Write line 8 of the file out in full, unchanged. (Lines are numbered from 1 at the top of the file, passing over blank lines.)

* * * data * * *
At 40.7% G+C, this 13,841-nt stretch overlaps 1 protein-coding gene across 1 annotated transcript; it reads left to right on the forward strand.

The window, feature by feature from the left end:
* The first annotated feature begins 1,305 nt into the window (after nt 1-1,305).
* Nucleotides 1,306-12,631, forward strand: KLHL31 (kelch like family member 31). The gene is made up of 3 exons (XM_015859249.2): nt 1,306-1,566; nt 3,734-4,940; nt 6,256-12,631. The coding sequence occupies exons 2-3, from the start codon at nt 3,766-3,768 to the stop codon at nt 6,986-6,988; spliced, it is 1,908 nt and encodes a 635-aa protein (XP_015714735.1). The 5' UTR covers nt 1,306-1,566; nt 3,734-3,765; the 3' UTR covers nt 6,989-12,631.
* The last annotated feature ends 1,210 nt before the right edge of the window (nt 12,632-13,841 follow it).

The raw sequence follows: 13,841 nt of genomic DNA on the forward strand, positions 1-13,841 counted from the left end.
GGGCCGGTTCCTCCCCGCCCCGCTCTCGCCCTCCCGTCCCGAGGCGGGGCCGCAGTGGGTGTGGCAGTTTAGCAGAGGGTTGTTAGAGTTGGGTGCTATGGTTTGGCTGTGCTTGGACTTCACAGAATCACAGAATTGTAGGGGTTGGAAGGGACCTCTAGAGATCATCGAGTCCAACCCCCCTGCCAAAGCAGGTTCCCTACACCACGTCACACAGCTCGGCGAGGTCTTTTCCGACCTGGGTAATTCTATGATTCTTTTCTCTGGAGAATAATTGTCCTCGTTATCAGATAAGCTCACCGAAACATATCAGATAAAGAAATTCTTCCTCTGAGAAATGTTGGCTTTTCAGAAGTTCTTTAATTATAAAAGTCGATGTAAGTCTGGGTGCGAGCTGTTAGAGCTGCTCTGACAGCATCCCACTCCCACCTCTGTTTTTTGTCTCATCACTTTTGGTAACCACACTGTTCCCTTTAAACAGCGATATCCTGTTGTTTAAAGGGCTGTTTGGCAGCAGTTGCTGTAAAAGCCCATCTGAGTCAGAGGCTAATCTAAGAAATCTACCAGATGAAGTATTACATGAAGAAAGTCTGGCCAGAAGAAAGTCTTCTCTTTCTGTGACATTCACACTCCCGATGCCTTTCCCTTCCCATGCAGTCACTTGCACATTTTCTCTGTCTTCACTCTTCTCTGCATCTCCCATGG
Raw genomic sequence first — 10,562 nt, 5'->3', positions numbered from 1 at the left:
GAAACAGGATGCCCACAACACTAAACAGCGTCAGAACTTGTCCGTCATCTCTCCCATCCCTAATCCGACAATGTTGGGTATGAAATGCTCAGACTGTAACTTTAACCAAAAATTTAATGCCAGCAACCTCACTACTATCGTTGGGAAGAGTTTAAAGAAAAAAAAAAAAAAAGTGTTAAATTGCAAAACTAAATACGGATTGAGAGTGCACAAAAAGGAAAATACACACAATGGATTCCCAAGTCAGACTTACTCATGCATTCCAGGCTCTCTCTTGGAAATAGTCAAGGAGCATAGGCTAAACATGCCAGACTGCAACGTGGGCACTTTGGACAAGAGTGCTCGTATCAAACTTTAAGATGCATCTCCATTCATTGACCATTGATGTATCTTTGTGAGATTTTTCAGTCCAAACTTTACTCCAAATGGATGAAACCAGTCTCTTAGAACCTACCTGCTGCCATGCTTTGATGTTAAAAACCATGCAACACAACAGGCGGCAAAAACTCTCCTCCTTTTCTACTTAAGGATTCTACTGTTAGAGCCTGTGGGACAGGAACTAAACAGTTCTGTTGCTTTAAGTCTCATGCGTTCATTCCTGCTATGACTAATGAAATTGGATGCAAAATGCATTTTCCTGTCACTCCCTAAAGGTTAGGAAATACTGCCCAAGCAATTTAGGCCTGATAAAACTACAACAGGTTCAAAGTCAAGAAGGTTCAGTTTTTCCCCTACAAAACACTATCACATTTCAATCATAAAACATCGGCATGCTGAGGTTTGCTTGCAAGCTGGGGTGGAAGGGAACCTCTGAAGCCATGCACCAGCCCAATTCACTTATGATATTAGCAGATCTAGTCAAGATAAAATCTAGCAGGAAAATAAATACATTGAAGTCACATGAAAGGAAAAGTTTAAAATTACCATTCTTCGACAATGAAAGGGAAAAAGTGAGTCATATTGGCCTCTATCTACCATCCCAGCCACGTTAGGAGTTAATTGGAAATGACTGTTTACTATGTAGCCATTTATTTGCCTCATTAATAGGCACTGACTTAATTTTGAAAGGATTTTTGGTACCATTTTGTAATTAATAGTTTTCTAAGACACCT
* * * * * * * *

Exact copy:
Raw genomic sequence first — 10,562 nt, 5'->3', positions numbered from 1 at the left: